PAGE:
Another day we took an afternoon walk around our neighborhood and checked up on the progress of the antico (traditional house) that we had seen being built on a previous walk.

This bicycle has been turned into a water pump for the mixing of the mud.

We ended up in conversation with a lady that lives on the street that we were walking in.  It didn't take long for her to extend an invite to see her home and we ended up spending a pleasant couple of hours visiting with her - another friend already - once again our conversation was a mix of Spanish and English.  We are so lucky to be meeting up with some people that are able to speak more English that we can speak Spanish at the moment but we are improving.

In the garden with Christy

Membrillo (quince) tree in the back yard
Christy was disappointed that she did not have any galletas (cookies) to go with out coffee so she produced some ate de membrillo (a firm jelly slice made from quince and sugar).  We also had some of the figs that she had preserved from the tree in her yard.

Yet another trip down town to the Mercado and we ended up bumping into Mohammed and Blanca and having coffee with them.  After we parted, Gerald and I went walking around town and up one of those very steep sets of steps

We eventually ended up at a small local Maya restaurant away from the tourist street.  We had a wonderful 3 course typical local meal which included a small Margarita - the food was really good and amazingly cheap at $86 MX ($4.70 US) each.  Eating local really is the way to go here and there is no need to eat at the so called 'better' restaurants where most tourists eat.  We enjoy the local food much better and that is our meal for the day.

Las Cascadas and Lagos de Montebello Tour Day.

On a day that appeared to start out with no rain (some days start like that here but it doesn't last), we got up early for a tour that we had booked.  Driving into town is always an adventure because finding parking in those narrow little streets (think lanes) is as difficult as finding a clean, free toilet.  Since we arrived in town just before 7:30 am we were able to find a parking spot quite near to where we needed to meet the tour operator.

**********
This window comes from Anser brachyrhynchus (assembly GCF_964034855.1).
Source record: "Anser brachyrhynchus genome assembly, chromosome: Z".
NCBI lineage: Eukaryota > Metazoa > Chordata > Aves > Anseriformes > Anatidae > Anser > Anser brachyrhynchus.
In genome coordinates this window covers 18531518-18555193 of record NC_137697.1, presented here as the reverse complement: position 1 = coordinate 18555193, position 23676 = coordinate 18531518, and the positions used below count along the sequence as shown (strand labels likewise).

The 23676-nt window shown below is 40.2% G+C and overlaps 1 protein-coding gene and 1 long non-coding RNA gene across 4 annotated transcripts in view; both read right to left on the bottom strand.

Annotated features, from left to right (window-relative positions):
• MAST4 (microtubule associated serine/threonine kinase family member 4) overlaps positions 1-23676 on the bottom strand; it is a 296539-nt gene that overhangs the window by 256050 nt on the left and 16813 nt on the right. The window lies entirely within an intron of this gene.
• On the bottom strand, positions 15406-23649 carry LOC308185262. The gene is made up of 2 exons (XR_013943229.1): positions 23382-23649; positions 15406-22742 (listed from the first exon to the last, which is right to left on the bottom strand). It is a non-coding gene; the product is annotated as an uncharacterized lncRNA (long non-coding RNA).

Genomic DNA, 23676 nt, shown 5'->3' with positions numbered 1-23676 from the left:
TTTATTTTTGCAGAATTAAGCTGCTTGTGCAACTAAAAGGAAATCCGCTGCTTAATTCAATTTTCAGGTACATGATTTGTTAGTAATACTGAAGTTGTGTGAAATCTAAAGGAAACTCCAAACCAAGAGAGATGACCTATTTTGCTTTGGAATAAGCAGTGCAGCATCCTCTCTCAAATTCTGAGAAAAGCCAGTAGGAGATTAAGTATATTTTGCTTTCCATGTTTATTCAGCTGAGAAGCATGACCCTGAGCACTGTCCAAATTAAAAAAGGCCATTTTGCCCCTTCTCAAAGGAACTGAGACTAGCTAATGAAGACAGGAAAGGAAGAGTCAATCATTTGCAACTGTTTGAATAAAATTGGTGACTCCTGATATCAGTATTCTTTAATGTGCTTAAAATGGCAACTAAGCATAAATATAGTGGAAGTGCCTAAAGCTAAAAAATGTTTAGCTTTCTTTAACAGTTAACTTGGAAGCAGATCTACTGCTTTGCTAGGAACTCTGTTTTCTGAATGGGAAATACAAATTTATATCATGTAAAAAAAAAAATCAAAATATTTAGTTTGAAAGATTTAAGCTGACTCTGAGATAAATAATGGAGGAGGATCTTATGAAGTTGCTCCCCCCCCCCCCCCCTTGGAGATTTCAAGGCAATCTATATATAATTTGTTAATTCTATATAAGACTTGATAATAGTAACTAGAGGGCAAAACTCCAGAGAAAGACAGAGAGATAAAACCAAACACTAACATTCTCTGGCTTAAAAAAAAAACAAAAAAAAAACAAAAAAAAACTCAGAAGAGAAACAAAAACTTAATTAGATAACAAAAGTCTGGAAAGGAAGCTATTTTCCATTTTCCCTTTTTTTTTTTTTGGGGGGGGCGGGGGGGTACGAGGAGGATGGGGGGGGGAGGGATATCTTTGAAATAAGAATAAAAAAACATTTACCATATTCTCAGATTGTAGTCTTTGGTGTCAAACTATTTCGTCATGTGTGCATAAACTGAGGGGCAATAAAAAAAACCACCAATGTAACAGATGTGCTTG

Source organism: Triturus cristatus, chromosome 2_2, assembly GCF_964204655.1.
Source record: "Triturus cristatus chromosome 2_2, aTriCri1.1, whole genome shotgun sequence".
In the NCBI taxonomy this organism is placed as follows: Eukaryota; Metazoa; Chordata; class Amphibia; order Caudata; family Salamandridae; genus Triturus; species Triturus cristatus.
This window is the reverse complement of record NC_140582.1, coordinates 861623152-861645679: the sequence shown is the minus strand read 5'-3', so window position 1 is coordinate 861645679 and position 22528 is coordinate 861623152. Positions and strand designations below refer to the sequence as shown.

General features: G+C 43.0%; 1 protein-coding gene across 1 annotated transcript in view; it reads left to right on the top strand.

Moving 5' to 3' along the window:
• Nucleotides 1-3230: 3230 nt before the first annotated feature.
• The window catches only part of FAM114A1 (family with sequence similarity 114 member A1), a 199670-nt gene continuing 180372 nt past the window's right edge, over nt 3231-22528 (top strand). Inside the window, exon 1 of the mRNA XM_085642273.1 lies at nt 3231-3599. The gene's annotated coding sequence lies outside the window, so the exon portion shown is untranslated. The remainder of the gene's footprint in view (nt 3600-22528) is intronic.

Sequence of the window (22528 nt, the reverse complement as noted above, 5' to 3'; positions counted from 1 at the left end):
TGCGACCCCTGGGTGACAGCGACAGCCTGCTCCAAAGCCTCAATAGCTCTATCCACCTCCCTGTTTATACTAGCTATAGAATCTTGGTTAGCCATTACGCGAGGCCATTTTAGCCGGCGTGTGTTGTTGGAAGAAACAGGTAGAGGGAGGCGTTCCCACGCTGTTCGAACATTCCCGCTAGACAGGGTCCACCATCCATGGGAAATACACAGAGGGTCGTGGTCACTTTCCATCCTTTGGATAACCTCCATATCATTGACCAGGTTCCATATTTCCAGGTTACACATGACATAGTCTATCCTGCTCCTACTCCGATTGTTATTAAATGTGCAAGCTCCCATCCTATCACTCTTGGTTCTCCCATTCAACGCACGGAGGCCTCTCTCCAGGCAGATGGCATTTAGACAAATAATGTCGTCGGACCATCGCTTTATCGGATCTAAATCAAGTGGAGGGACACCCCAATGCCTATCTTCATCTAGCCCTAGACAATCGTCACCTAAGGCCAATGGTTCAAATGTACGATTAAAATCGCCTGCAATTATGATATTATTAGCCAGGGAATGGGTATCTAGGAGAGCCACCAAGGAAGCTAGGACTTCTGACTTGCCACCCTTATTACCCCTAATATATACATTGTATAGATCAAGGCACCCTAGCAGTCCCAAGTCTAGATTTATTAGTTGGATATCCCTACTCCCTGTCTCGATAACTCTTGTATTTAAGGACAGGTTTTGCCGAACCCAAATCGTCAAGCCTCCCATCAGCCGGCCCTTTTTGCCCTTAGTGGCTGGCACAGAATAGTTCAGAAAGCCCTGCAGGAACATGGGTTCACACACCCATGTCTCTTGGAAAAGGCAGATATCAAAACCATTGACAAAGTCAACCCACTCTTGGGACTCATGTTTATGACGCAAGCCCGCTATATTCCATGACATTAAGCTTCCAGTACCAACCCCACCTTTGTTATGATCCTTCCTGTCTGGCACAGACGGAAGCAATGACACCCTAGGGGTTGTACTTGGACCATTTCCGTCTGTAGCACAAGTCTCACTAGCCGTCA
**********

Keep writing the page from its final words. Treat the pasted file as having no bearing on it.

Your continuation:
Outside El Gran Cafe waiting for tour operator

We were off to start gathering the rest of the tour group shortly after 8 and then headed out to our first stop - Las Cascadas de Chiflon, which is about a 2 hour drive away, in the mountains near  Tzimal (nearest city Comitan).  It was so nice to just sit in the bus and watch the scenery an all the interesting artisan stalls, especially for Gerald who always misses so much on our travels because he is driving all the time - it was nice for me too, not to have to concentrate on looking for topes, animals and general navigation.
A school that we passed by in the mountains
The agriculture out here in the mountains concentrates on sugar cane and there were many, many fields of cane growing - looking very healthy.  We even saw a small hand cranked press with a boiling tank which seemed to be used to process some small quantities of cane into what we presumed are the raw sugar cones that are common in Mexico.  These cones are formed by boiling and evaporating cane juice.

Since we are seeing many different heights/ages of sugarcane, I researched online and found that once the cane fields have been burned (to more easily release the sugar) and the field has been cut, the field is irrigated and new shoots emerge from the perennial base. There is some dispute as to whether the perennial base is good for 5 years or for even 8 years.  We did also find out that there is actually a sugar processing plant in nearby in San Francisco Pujiltic which would explain why we see so much sugarcane growing in this area.

As we approached the Cascades park, we could see the biggest of the waterfalls in the distance - we thought that it was a fire in the mountains until our guide pointed out that it was Bridal Veil Falls.

Bridal Veil falls looking like smoke up in a rift.

Arriving at Cascadas la Chiflon we were greeted by warm air and the sound of rushing water - we followed the raging river uphill on the left side in awe of the power of the water and the beauty of all the falls that we passed on the way up.
Beginning of the trail.

Angel wing falls

Bridal Veil falls in the distance
Every time we stopped at one of the falls along the way, we got wetter and wetter but the time that we got up to the Bridal Veil falls the spray from the falls was stronger than any downpour of rain that I have ever been in - we were as wet as if we had been out swimming in our clothes.  Unfortunately for us, no-one had recommended bring swimming clothes, a towel or even a dry change of clothes.